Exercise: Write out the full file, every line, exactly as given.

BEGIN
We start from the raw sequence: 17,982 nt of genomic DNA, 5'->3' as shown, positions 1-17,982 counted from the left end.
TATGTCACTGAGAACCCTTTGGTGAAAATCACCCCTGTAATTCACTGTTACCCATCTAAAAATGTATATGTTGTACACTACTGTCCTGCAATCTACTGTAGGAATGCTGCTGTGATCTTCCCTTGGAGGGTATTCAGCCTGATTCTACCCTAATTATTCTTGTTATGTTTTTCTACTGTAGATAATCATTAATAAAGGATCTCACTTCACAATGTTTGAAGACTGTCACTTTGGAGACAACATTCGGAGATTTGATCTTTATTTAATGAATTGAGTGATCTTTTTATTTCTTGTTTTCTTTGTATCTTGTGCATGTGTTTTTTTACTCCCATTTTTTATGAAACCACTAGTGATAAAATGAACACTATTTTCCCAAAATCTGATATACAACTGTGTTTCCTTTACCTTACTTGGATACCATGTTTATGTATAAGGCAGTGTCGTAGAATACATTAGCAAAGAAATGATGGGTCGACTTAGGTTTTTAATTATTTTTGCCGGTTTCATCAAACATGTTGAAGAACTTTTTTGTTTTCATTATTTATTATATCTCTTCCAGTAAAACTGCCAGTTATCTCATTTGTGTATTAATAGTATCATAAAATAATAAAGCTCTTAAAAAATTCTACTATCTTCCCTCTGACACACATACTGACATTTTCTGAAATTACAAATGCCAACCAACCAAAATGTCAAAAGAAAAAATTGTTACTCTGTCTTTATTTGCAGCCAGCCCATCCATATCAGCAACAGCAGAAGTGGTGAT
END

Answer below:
We start from the raw sequence: 17,982 nt of genomic DNA, 5'->3' as shown, positions 1-17,982 counted from the left end.
TATGTCACTGAGAACCCTTTGGTGAAAATCACCCCTGTAATTCACTGTTACCCATCTAAAAATGTATATGTTGTACACTACTGTCCTGCAATCTACTGTAGGAATGCTGCTGTGATCTTCCCTTGGAGGGTATTCAGCCTGATTCTACCCTAATTATTCTTGTTATGTTTTTCTACTGTAGATAATCATTAATAAAGGATCTCACTTCACAATGTTTGAAGACTGTCACTTTGGAGACAACATTCGGAGATTTGATCTTTATTTAATGAATTGAGTGATCTTTTTATTTCTTGTTTTCTTTGTATCTTGTGCATGTGTTTTTTTACTCCCATTTTTTATGAAACCACTAGTGATAAAATGAACACTATTTTCCCAAAATCTGATATACAACTGTGTTTCCTTTACCTTACTTGGATACCATGTTTATGTATAAGGCAGTGTCGTAGAATACATTAGCAAAGAAATGATGGGTCGACTTAGGTTTTTAATTATTTTTGCCGGTTTCATCAAACATGTTGAAGAACTTTTTTGTTTTCATTATTTATTATATCTCTTCCAGTAAAACTGCCAGTTATCTCATTTGTGTATTAATAGTATCATAAAATAATAAAGCTCTTAAAAAATTCTACTATCTTCCCTCTGACACACATACTGACATTTTCTGAAATTACAAATGCCAACCAACCAAAATGTCAAAAGAAAAAATTGTTACTCTGTCTTTATTTGCAGCCAGCCCATCCATATCAGCAACAGCAGAAGTGGTGAT